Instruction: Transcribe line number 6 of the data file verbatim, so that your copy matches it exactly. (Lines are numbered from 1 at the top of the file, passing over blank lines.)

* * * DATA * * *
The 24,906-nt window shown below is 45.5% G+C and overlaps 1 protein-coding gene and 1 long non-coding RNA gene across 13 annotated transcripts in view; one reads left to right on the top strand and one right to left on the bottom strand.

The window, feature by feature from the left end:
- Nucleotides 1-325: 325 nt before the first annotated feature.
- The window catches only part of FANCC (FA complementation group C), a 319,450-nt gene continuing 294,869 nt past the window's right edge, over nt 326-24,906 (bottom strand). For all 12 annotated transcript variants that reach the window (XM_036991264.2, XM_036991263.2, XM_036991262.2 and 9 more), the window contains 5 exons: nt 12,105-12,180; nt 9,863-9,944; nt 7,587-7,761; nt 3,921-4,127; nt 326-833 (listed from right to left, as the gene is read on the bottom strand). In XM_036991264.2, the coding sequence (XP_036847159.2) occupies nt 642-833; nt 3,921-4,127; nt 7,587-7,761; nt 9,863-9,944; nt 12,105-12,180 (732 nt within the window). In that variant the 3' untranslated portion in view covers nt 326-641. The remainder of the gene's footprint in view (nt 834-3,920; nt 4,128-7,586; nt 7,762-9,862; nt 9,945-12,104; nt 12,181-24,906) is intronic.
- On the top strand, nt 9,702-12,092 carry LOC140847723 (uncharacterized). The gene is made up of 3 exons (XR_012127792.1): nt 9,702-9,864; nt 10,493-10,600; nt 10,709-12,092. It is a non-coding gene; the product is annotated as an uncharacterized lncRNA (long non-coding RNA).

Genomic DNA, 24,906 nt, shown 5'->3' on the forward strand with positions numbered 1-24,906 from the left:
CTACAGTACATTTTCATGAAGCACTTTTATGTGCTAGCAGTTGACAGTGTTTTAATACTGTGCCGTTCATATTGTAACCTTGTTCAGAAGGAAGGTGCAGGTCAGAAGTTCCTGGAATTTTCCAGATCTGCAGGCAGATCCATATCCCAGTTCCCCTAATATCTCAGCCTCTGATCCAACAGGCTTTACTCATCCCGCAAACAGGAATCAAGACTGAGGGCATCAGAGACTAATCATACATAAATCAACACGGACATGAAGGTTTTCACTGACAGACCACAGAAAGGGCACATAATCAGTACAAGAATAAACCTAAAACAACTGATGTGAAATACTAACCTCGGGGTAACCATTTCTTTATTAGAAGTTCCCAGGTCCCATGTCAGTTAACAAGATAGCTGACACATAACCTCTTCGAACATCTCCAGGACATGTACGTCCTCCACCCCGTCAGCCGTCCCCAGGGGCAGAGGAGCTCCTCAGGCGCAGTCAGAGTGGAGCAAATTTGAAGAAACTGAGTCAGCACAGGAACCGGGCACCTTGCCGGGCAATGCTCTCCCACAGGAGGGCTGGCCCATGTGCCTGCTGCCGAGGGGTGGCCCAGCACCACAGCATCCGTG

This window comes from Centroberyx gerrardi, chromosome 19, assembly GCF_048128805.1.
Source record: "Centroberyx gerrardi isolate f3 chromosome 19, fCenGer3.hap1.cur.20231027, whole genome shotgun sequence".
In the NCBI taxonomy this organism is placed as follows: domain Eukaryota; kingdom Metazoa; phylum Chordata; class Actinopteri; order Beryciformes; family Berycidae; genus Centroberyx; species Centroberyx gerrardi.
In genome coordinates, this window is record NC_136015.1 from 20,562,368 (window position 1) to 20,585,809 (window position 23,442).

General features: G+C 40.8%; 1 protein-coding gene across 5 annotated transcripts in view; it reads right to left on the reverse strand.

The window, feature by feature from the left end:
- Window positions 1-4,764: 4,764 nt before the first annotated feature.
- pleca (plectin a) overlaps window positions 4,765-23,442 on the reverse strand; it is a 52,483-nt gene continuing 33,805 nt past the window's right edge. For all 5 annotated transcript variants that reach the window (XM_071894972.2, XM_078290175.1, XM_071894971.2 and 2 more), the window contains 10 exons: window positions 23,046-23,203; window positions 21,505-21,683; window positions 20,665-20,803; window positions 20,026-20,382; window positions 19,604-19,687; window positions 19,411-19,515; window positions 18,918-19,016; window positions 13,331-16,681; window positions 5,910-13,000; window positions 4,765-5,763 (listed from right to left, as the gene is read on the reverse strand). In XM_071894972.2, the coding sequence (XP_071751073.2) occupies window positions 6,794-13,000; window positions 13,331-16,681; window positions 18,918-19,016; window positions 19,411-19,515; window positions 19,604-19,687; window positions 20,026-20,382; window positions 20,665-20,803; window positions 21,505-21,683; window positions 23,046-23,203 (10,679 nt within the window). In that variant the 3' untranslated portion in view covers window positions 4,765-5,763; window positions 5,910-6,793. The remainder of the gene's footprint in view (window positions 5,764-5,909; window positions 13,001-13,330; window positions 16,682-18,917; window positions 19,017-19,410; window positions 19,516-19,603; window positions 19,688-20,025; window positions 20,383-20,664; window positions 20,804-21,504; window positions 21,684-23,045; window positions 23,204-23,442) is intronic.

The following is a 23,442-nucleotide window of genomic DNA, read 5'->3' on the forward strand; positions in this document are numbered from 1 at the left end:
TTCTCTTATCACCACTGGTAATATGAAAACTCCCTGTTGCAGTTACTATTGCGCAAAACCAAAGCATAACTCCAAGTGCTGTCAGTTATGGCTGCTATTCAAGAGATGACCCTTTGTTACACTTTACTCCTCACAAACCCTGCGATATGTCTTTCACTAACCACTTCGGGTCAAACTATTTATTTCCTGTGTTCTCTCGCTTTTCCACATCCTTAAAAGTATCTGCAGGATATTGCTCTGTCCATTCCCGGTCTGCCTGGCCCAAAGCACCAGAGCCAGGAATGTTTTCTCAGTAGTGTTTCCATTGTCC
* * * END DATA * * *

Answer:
Genomic DNA, 24,906 nt, shown 5'->3' on the forward strand with positions numbered 1-24,906 from the left: